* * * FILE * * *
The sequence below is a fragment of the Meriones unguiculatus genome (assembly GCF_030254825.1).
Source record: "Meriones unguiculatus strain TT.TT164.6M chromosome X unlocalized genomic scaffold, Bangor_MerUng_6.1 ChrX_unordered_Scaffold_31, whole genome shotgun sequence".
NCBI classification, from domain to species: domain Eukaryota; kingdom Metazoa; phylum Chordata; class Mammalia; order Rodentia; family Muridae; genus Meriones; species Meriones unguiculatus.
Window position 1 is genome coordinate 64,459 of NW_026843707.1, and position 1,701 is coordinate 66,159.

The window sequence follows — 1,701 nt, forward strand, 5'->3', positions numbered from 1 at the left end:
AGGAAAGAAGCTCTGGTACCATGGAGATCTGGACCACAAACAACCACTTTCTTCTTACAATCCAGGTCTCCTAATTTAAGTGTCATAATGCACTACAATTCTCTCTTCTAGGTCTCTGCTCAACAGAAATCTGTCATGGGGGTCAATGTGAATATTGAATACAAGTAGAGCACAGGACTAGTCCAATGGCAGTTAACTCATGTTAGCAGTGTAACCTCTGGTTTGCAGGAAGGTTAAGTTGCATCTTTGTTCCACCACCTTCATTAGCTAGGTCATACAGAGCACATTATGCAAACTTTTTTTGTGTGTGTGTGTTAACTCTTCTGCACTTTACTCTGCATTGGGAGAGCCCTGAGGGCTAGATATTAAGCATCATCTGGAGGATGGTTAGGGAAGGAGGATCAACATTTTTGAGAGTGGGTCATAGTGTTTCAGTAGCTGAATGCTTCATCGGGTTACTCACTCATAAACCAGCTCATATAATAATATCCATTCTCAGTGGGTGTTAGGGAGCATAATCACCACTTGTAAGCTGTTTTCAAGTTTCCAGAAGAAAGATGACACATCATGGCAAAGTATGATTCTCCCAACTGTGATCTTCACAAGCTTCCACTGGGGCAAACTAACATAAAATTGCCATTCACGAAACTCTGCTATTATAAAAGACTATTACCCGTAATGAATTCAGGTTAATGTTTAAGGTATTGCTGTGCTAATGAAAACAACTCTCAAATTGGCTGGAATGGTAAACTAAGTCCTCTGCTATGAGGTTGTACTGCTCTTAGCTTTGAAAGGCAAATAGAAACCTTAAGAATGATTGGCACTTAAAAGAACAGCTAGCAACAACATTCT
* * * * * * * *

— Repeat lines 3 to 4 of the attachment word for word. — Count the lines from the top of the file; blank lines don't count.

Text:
NCBI classification, from domain to species: domain Eukaryota; kingdom Metazoa; phylum Chordata; class Mammalia; order Rodentia; family Muridae; genus Meriones; species Meriones unguiculatus.
Window position 1 is genome coordinate 64,459 of NW_026843707.1, and position 1,701 is coordinate 66,159.